Although many companies are utilizing modern technology to schedule drivers’ times, these are typically ignored to maintain a tight delivery schedule. Some drivers believe that these new technology devices, which help log a driver’s time on the road, are an invasion of privacy; however, truck companies rely on these devices to monitor their driver’s activities.

Distracted Truck Drivers

Just as drivers or cars get distracted, truck drivers get distracted too. Distracting driving is a major cause of traffic accidents in the United States. Sharing the road with other drivers is always a risk; however, when drivers are distracted, the risk becomes more dangerous.

Fortunately, our legislative bodies are constantly trying to improve road hazards, such as distracted driving, to help limit the number of accidents each year and reduce the risk of injuries; accidents are sometimes unavoidable. As an example, the State of Florida is constantly educating drivers to “put it down,” which is meant to eliminate the use of cell phones while driving. Cell phones are not the only object that may distract drivers; drivers are always messing with their radios, GPS systems, smoking, eating, reaching for something on their seats or floor, or rubbernecking other roadside accidents. All these and many more can be a cause of distracted drivers, which can cause serious accidents.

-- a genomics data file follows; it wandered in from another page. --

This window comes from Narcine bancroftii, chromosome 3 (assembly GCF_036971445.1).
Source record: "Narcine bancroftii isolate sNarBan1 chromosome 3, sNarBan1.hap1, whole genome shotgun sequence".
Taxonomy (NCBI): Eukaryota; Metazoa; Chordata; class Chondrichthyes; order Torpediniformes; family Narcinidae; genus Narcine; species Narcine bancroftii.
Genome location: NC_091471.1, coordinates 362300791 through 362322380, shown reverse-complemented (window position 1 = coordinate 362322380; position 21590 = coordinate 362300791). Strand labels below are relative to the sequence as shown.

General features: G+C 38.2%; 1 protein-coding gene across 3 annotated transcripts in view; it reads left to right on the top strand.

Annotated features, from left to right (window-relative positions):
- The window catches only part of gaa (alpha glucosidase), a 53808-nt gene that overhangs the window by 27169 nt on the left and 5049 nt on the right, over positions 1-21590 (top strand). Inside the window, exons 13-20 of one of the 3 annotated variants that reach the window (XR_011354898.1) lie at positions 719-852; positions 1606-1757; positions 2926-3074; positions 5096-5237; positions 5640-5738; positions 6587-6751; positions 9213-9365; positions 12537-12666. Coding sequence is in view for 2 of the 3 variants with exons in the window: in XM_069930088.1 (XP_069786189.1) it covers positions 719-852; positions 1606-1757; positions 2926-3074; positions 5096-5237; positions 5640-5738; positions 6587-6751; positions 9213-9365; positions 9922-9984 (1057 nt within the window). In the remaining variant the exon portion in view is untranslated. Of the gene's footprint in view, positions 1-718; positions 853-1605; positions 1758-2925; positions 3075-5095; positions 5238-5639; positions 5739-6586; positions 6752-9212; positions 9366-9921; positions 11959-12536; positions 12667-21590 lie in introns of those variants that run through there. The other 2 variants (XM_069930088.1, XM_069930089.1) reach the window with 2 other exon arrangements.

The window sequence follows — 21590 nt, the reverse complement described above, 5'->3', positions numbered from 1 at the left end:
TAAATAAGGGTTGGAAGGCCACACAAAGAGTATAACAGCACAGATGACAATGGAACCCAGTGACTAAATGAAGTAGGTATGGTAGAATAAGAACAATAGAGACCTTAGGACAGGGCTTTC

Truck drivers maintain commercial driver’s licenses and are held to a higher standard; however, if you have ever seen the inside of a truck cab, you will see radios, C.B.s, several GPS systems, communication equipment, and sometimes a computer or T.V.s all distractions while driving on the road. Commercial truck drivers are prohibited from the use of cell phones and text messaging or web browsing while driving; that is why our lawyers at the Shiner Law Group look for the communication history of the drivers as well as the communications gear installed in the truck cab at the time of the accident.

Truck Drivers Health

Obesity and bad health practices are causes of concern for truck drivers. An article in the American Trucker titled “Health & Wellness: Trends in Trucking,” published on December 21, 2017, discusses the current trend within the trucking industry. It states that truck drivers tend to have higher than average health problems than the average American, including issues with smoking, diabetes, obesity, and overall stress. The article also talks about truck drivers’ irregular schedules, which can be a cause of lack of sleep and other health issues.